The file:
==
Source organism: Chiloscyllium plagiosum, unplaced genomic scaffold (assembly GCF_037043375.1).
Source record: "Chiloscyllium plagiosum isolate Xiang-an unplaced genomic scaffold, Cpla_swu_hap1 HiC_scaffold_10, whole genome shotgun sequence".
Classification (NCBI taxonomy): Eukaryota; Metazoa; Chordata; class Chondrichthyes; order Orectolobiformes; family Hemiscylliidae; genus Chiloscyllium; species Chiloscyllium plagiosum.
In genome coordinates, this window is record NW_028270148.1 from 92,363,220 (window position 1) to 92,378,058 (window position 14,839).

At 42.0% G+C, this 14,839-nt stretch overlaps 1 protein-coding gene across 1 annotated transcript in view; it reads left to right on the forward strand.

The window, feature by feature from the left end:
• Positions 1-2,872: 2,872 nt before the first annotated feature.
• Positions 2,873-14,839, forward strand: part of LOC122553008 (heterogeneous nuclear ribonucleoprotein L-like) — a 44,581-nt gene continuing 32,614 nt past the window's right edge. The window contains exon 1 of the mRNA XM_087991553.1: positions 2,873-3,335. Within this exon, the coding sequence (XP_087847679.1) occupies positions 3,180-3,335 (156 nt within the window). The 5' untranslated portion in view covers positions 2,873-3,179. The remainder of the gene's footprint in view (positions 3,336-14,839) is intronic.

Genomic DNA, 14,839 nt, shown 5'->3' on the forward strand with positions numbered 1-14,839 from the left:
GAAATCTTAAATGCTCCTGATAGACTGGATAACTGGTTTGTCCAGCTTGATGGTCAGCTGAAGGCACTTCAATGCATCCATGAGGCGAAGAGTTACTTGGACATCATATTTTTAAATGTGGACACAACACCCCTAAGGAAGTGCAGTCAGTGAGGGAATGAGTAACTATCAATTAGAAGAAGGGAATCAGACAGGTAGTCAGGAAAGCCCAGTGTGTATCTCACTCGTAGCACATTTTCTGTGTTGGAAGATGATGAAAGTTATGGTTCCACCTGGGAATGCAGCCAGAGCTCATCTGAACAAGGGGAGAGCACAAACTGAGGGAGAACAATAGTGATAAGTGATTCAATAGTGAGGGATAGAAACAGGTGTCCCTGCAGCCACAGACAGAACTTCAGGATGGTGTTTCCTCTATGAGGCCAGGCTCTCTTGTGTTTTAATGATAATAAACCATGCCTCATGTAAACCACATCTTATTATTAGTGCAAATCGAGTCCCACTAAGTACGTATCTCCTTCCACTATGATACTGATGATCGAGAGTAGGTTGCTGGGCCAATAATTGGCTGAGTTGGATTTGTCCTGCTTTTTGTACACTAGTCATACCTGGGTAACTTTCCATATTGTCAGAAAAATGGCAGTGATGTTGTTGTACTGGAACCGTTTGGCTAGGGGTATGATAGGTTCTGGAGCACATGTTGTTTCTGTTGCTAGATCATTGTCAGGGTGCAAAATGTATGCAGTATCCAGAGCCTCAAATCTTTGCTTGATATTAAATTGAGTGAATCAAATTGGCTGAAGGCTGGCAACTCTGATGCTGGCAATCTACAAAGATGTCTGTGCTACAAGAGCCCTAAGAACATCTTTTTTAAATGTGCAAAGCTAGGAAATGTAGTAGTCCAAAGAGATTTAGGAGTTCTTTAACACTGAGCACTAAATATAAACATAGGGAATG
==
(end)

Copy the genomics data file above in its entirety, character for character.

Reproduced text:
Source organism: Chiloscyllium plagiosum, unplaced genomic scaffold (assembly GCF_037043375.1).
Source record: "Chiloscyllium plagiosum isolate Xiang-an unplaced genomic scaffold, Cpla_swu_hap1 HiC_scaffold_10, whole genome shotgun sequence".
Classification (NCBI taxonomy): Eukaryota; Metazoa; Chordata; class Chondrichthyes; order Orectolobiformes; family Hemiscylliidae; genus Chiloscyllium; species Chiloscyllium plagiosum.
In genome coordinates, this window is record NW_028270148.1 from 92,363,220 (window position 1) to 92,378,058 (window position 14,839).

At 42.0% G+C, this 14,839-nt stretch overlaps 1 protein-coding gene across 1 annotated transcript in view; it reads left to right on the forward strand.

The window, feature by feature from the left end:
• Positions 1-2,872: 2,872 nt before the first annotated feature.
• Positions 2,873-14,839, forward strand: part of LOC122553008 (heterogeneous nuclear ribonucleoprotein L-like) — a 44,581-nt gene continuing 32,614 nt past the window's right edge. The window contains exon 1 of the mRNA XM_087991553.1: positions 2,873-3,335. Within this exon, the coding sequence (XP_087847679.1) occupies positions 3,180-3,335 (156 nt within the window). The 5' untranslated portion in view covers positions 2,873-3,179. The remainder of the gene's footprint in view (positions 3,336-14,839) is intronic.

Genomic DNA, 14,839 nt, shown 5'->3' on the forward strand with positions numbered 1-14,839 from the left:
GAAATCTTAAATGCTCCTGATAGACTGGATAACTGGTTTGTCCAGCTTGATGGTCAGCTGAAGGCACTTCAATGCATCCATGAGGCGAAGAGTTACTTGGACATCATATTTTTAAATGTGGACACAACACCCCTAAGGAAGTGCAGTCAGTGAGGGAATGAGTAACTATCAATTAGAAGAAGGGAATCAGACAGGTAGTCAGGAAAGCCCAGTGTGTATCTCACTCGTAGCACATTTTCTGTGTTGGAAGATGATGAAAGTTATGGTTCCACCTGGGAATGCAGCCAGAGCTCATCTGAACAAGGGGAGAGCACAAACTGAGGGAGAACAATAGTGATAAGTGATTCAATAGTGAGGGATAGAAACAGGTGTCCCTGCAGCCACAGACAGAACTTCAGGATGGTGTTTCCTCTATGAGGCCAGGCTCTCTTGTGTTTTAATGATAATAAACCATGCCTCATGTAAACCACATCTTATTATTAGTGCAAATCGAGTCCCACTAAGTACGTATCTCCTTCCACTATGATACTGATGATCGAGAGTAGGTTGCTGGGCCAATAATTGGCTGAGTTGGATTTGTCCTGCTTTTTGTACACTAGTCATACCTGGGTAACTTTCCATATTGTCAGAAAAATGGCAGTGATGTTGTTGTACTGGAACCGTTTGGCTAGGGGTATGATAGGTTCTGGAGCACATGTTGTTTCTGTTGCTAGATCATTGTCAGGGTGCAAAATGTATGCAGTATCCAGAGCCTCAAATCTTTGCTTGATATTAAATTGAGTGAATCAAATTGGCTGAAGGCTGGCAACTCTGATGCTGGCAATCTACAAAGATGTCTGTGCTACAAGAGCCCTAAGAACATCTTTTTTAAATGTGCAAAGCTAGGAAATGTAGTAGTCCAAAGAGATTTAGGAGTTCTTTAACACTGAGCACTAAATATAAACATAGGGAATG